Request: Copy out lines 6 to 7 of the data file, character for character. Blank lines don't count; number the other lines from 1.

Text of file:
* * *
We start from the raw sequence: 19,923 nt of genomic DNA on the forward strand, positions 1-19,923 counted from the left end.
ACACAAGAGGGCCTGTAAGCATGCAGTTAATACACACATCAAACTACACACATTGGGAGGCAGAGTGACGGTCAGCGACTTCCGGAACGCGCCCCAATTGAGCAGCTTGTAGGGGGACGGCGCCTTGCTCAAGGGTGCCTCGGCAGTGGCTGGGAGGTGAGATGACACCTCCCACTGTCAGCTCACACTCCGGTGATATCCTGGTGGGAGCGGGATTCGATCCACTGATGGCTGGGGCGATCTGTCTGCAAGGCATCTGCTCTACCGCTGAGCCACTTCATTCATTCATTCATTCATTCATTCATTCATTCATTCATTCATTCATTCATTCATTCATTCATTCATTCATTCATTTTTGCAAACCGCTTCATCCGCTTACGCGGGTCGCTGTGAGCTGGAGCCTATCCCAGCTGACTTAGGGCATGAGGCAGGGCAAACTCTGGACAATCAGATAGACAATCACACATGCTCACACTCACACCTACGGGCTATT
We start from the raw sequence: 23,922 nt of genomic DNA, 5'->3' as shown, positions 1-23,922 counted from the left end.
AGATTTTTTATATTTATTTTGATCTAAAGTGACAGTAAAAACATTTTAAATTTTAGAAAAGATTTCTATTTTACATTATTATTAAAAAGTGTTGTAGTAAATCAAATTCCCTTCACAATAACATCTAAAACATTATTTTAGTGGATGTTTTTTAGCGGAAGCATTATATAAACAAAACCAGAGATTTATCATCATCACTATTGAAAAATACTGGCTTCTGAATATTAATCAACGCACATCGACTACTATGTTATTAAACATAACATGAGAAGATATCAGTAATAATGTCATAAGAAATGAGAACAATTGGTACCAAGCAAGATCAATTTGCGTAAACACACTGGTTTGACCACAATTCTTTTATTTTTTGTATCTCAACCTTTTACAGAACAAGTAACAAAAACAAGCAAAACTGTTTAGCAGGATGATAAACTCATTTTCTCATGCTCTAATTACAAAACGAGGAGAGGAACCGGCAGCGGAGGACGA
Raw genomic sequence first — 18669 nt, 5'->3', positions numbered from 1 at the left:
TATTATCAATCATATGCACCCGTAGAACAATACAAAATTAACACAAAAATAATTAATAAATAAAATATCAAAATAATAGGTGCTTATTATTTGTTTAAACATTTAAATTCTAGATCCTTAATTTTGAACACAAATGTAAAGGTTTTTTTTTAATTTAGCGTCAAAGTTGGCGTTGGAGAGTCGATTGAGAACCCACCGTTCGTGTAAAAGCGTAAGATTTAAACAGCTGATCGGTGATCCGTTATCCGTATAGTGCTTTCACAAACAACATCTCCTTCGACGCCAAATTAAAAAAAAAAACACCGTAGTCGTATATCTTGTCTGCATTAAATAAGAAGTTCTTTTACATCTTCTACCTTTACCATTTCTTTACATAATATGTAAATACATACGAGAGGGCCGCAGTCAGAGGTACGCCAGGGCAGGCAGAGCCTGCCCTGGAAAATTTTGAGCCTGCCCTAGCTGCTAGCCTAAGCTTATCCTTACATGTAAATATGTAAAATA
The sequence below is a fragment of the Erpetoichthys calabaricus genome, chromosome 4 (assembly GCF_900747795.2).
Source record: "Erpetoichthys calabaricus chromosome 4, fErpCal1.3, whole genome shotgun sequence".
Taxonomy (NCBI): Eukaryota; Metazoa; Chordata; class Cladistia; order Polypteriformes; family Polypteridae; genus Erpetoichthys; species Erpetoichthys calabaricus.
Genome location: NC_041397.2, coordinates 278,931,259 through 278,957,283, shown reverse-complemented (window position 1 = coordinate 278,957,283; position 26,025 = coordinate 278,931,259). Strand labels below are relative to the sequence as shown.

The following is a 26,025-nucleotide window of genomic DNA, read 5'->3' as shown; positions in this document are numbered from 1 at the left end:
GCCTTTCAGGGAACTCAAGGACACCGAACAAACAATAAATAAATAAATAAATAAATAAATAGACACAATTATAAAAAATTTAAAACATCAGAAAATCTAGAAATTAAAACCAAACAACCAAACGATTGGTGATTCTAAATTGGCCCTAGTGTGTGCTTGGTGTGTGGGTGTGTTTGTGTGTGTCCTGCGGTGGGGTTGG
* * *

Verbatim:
TATTATCAATCATATGCACCCGTAGAACAATACAAAATTAACACAAAAATAATTAATAAATAAAATATCAAAATAATAGGTGCTTATTATTTGTTTAAACATTTAAATTCTAGATCCTTAATTTTGAACACAAATGTAAAGGTTTTTTTTTAATTTAGCGTCAAAGTTGGCGTTGGAGAGTCGATTGAGAACCCACCGTTCGTGTAAAAGCGTAAGATTTAAACAGCTGATCGGTGATCCGTTATCCGTATAGTGCTTTCACAAACAACATCTCCTTCGACGCCAAATTAAAAAAAAAAACACCGTAGTCGTATATCTTGTCTGCATTAAATAAGAAGTTCTTTTACATCTTCTACCTTTACCATTTCTTTACATAATATGTAAATACATACGAGAGGGCCGCAGTCAGAGGTACGCCAGGGCAGGCAGAGCCTGCCCTGGAAAATTTTGAGCCTGCCCTAGCTGCTAGCCTAAGCTTATCCTTACATGTAAATATGTAAAATA
The sequence below is a fragment of the Erpetoichthys calabaricus genome, chromosome 4 (assembly GCF_900747795.2).